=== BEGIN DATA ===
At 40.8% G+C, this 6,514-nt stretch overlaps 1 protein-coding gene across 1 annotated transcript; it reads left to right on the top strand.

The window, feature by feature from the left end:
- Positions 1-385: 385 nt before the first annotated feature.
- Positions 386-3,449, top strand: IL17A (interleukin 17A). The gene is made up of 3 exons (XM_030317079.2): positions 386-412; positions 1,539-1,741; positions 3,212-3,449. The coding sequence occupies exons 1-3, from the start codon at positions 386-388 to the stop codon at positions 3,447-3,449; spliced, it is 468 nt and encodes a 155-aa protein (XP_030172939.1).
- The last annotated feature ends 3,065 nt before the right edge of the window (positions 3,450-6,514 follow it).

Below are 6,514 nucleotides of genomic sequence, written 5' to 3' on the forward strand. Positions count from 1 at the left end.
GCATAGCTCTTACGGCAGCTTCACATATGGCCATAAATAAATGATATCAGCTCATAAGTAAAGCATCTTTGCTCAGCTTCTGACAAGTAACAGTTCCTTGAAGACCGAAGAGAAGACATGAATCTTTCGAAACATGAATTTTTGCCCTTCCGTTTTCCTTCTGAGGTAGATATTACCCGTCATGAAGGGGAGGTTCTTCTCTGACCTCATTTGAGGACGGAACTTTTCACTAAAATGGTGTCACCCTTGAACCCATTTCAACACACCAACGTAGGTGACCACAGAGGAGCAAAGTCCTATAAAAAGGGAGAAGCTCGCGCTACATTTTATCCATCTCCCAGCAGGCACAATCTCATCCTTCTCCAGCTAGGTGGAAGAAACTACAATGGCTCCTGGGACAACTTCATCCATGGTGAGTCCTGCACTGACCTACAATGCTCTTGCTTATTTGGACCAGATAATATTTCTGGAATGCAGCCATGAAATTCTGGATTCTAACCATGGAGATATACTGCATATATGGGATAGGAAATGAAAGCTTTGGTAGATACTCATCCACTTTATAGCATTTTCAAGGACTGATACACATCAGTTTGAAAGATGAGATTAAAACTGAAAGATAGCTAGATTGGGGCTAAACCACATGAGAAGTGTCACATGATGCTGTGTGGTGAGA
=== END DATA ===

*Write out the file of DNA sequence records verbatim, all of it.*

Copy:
At 40.8% G+C, this 6,514-nt stretch overlaps 1 protein-coding gene across 1 annotated transcript; it reads left to right on the top strand.

The window, feature by feature from the left end:
- Positions 1-385: 385 nt before the first annotated feature.
- Positions 386-3,449, top strand: IL17A (interleukin 17A). The gene is made up of 3 exons (XM_030317079.2): positions 386-412; positions 1,539-1,741; positions 3,212-3,449. The coding sequence occupies exons 1-3, from the start codon at positions 386-388 to the stop codon at positions 3,447-3,449; spliced, it is 468 nt and encodes a 155-aa protein (XP_030172939.1).
- The last annotated feature ends 3,065 nt before the right edge of the window (positions 3,450-6,514 follow it).

Below are 6,514 nucleotides of genomic sequence, written 5' to 3' on the forward strand. Positions count from 1 at the left end.
GCATAGCTCTTACGGCAGCTTCACATATGGCCATAAATAAATGATATCAGCTCATAAGTAAAGCATCTTTGCTCAGCTTCTGACAAGTAACAGTTCCTTGAAGACCGAAGAGAAGACATGAATCTTTCGAAACATGAATTTTTGCCCTTCCGTTTTCCTTCTGAGGTAGATATTACCCGTCATGAAGGGGAGGTTCTTCTCTGACCTCATTTGAGGACGGAACTTTTCACTAAAATGGTGTCACCCTTGAACCCATTTCAACACACCAACGTAGGTGACCACAGAGGAGCAAAGTCCTATAAAAAGGGAGAAGCTCGCGCTACATTTTATCCATCTCCCAGCAGGCACAATCTCATCCTTCTCCAGCTAGGTGGAAGAAACTACAATGGCTCCTGGGACAACTTCATCCATGGTGAGTCCTGCACTGACCTACAATGCTCTTGCTTATTTGGACCAGATAATATTTCTGGAATGCAGCCATGAAATTCTGGATTCTAACCATGGAGATATACTGCATATATGGGATAGGAAATGAAAGCTTTGGTAGATACTCATCCACTTTATAGCATTTTCAAGGACTGATACACATCAGTTTGAAAGATGAGATTAAAACTGAAAGATAGCTAGATTGGGGCTAAACCACATGAGAAGTGTCACATGATGCTGTGTGGTGAGA